EU-wide deposit system

There is a deposit system on drinks bottles in Germany – but this is by no means the case in all European countries! This situation has prompted Poul to draw up a petition for a standardized EU-wide deposit system. We interviewed him to find out more:

eupfand

Poul Schulte-Frankenfeld, 17 years old (*1997), lives in Harsewinkel in Germany and is a fan of islands. Since he is 5 years old he visits the Danish island Bornholm every year during his vacations. Poul is really feeling concerned about all the plastic waste washed up from different countries. That's why he puts himself out for an EU wide deposit system. It is received by the EU-parliament, the EU-commission and the EU-environmental-commission and will be dealt by a committe within the next months. We translated the petition into four more languages, so that Poul can find more supporters. Since april 2014 he got more than 3.600 votes - and he needs many more: Pouls personal goal is 10.000 supporters in whole Europe. Are you in? Give your vote for Poul. We keep you updated...

So Poul, what in essence are you hoping to achieve with the petition?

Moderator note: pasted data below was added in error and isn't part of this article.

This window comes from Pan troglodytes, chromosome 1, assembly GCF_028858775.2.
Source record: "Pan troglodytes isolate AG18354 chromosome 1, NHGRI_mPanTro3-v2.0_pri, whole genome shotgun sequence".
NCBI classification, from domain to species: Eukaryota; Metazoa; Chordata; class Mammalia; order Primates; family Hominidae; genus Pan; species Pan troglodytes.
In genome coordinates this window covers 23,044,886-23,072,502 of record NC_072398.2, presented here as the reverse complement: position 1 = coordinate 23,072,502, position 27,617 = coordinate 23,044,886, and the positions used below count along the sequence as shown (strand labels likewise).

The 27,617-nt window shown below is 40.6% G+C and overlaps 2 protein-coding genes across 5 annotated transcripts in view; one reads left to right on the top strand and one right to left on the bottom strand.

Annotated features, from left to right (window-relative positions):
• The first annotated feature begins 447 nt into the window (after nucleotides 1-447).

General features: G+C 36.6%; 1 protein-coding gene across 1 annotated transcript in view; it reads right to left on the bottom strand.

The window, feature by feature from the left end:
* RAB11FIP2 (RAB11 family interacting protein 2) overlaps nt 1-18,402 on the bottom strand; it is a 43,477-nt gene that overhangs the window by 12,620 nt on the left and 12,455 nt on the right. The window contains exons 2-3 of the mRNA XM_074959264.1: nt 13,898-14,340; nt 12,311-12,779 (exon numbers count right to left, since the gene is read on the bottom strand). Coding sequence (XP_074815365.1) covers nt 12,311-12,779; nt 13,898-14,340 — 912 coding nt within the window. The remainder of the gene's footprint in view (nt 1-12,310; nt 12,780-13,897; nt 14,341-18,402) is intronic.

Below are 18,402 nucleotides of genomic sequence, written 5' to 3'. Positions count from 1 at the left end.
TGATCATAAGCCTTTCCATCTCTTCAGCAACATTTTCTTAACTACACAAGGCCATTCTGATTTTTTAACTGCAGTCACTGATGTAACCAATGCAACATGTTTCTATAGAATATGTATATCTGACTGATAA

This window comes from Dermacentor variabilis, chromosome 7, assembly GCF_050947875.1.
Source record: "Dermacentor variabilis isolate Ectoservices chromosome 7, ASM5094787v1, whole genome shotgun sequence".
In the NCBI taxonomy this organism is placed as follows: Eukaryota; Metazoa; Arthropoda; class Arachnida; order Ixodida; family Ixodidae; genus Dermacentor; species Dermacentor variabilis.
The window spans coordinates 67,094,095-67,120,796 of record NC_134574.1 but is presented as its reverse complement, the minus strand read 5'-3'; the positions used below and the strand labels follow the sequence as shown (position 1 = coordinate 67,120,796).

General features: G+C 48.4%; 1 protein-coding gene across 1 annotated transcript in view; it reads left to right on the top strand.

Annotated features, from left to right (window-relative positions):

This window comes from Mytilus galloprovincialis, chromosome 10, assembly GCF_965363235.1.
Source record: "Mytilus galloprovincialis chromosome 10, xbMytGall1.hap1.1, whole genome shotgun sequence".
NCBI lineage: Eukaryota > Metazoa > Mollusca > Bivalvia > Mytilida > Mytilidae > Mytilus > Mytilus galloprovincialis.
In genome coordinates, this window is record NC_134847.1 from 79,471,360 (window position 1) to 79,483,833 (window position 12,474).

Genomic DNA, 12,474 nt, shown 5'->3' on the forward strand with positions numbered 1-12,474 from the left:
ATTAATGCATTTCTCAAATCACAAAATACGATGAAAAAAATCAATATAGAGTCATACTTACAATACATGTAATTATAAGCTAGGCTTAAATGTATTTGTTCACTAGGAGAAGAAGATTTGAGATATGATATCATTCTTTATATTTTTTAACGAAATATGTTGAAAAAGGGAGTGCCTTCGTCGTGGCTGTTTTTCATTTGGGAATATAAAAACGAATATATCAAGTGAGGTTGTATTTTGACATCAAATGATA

The world as we know it is currently in a state of flux. Not only are there major political changes but importance is increasingly being attached to the environment as a fragile and fundamental part of our lives – which is all very well and important because there is already an enormous environmental problem with garbage which has not been disposed of or recycled properly. People are made aware of this problem by drinks bottles if their attention has not already been drawn to it in some other way. The deposit system encourages the correct disposal of bottles. Returnable bottles can be reused and plastic bottles from companies with sustainable production methods can be made into new products. This system only works, however, because there is a functioning deposit system in Germany. In countries where there is no deposit system plastic bottles are thrown away with other garbage. If there is no trash can nearby, the bottles are simply tossed in the sea, lake, forest or ditch where they pose a danger to animals and an environmental hazard. The idea behind the petition is therefore to establish a single standardized deposit system throughout Europe, similar to the one in Germany, in order to protect the environment and especially wildlife and the sea. It is practical and enforceable but, above all, it is a tried and tested way of taking a step in the right direction.

You are still so young and yet you are already thinking at European level. What was it that inspired you to start your petition?